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Jones: Who is the next Bucs Hall of Famer?

 

John Lynch, who had two interceptions, celebrates the Bucs 16-3 victory. It's the only time the Bucs have beaten the Steelers. 

 [Kevin White | Times]

December 13, 1998

John Lynch, who had two interceptions, celebrates the Bucs 16-3 victory. It's the only time the Bucs have beaten the Steelers. [Kevin White | Times]

Tony Dungy, the coach who turned around the Bucs franchise and laid the groundwork for their only Super Bowl title, will go into the Pro Football Hall of Fame on Saturday night. He became the fourth member of the Hall to have spent a good chunk of his career in Tampa Bay, joining Lee Roy Selmon, Warren Sapp and Derrick Brooks.

Who's next is now a conversation that involves two players who were a part of the Bucs' so-called "glory days'' that started under Dungy and ended with a title under Jon Gruden. Those players: John Lynch and Ronde Barber. Lynch has been a finalist for the Hall, while Barber will be eligible starting in 2018.

Lynch's chances seem to be gaining momentum even though he played a position that hasn't gotten much respect from the Hall. Only seven pure safeties have reached the Hall. Lynch's window might be shrinking because safeties Troy Polamalu and Ed Reed likely will be first ballot Hall of Famers when eligible. Lynch needs to get in before he gets caught in a numbers game behind Polamalu and Reed.

Is Lynch a Hall of Famer? Those who covered him believe he is, and his nine Pro Bowls are certainly give him a number that carries a lot of weight. I still see Lynch as a borderline guy. A good safety. A really good safety.

An all-time great? One of very best ever? Hmm, not quite. But that's just a quick gut-reaction answer and I have no quarrel with those who think he belongs.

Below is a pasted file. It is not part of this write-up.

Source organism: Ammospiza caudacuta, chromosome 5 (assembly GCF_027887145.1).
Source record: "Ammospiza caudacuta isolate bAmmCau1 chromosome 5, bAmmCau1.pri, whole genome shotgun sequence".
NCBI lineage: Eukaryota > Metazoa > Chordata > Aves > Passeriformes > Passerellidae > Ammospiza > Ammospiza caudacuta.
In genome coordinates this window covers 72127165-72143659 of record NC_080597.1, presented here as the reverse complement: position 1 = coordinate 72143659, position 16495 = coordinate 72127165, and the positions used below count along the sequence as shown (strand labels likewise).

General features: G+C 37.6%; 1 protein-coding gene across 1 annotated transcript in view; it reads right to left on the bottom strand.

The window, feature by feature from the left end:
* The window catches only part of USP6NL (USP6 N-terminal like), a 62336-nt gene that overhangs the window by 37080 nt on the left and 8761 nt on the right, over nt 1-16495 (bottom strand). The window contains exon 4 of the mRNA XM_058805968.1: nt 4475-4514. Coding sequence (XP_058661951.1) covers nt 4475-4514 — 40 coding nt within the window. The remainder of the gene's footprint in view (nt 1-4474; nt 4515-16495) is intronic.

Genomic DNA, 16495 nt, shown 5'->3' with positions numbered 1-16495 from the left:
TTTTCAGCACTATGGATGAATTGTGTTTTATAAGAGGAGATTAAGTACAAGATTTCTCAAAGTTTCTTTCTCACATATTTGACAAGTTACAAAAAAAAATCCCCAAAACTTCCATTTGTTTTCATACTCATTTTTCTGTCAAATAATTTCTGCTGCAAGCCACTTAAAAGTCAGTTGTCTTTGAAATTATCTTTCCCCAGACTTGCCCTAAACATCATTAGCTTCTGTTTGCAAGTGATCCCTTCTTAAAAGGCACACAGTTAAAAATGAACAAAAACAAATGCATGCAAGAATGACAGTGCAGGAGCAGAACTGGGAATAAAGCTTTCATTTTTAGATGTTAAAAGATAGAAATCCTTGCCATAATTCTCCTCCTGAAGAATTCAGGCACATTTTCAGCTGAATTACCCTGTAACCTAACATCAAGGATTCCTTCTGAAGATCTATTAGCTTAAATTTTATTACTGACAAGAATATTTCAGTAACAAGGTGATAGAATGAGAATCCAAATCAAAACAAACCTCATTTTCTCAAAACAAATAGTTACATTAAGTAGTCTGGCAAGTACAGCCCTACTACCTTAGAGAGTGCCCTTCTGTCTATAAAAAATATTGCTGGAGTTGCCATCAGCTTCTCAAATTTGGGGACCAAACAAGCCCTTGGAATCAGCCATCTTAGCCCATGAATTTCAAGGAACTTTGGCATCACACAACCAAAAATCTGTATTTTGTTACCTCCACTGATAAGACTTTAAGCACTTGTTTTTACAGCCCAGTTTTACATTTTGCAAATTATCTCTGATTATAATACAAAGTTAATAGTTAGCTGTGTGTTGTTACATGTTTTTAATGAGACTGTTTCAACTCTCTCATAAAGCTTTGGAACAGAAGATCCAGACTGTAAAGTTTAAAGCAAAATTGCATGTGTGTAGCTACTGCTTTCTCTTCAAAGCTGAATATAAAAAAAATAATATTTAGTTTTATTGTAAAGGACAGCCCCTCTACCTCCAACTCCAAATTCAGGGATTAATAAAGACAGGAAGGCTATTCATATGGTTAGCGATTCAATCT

Meantime, Barber is the only member of the NFL's 25-40 club, meaning at least 25 sacks and 40 interceptions. Pretty cool stat, but kind of an oddball one because not many ever played in a defensive scheme to create those kind of numbers. There are a ton of those manufactured stats that can build up a player, but just because they might be members of a very exclusive club doesn't necessarily make them a Hall of Famer.

Is Barber a Hall of Famer? Again, like Lynch, he was very, very good. I just don't know he reaches the level of a Hall of Famer.

Here's the other thing. Dungy, Sapp and Brooks are already in. If you think Lynch and Barber deserve to make it, too, you're now talking about five members of a team that won only one Super Bowl. Maybe Super Bowls shouldn't be factor when determining a player's Hall status, but still, to put in five from one team, including four from a defense that produced just one championship, might more generous than the Hall is will to admit.

Jones: Who is the next Bucs Hall of Famer? 08/06/16 [Last modified: Friday, August 5, 2016 7:19pm]
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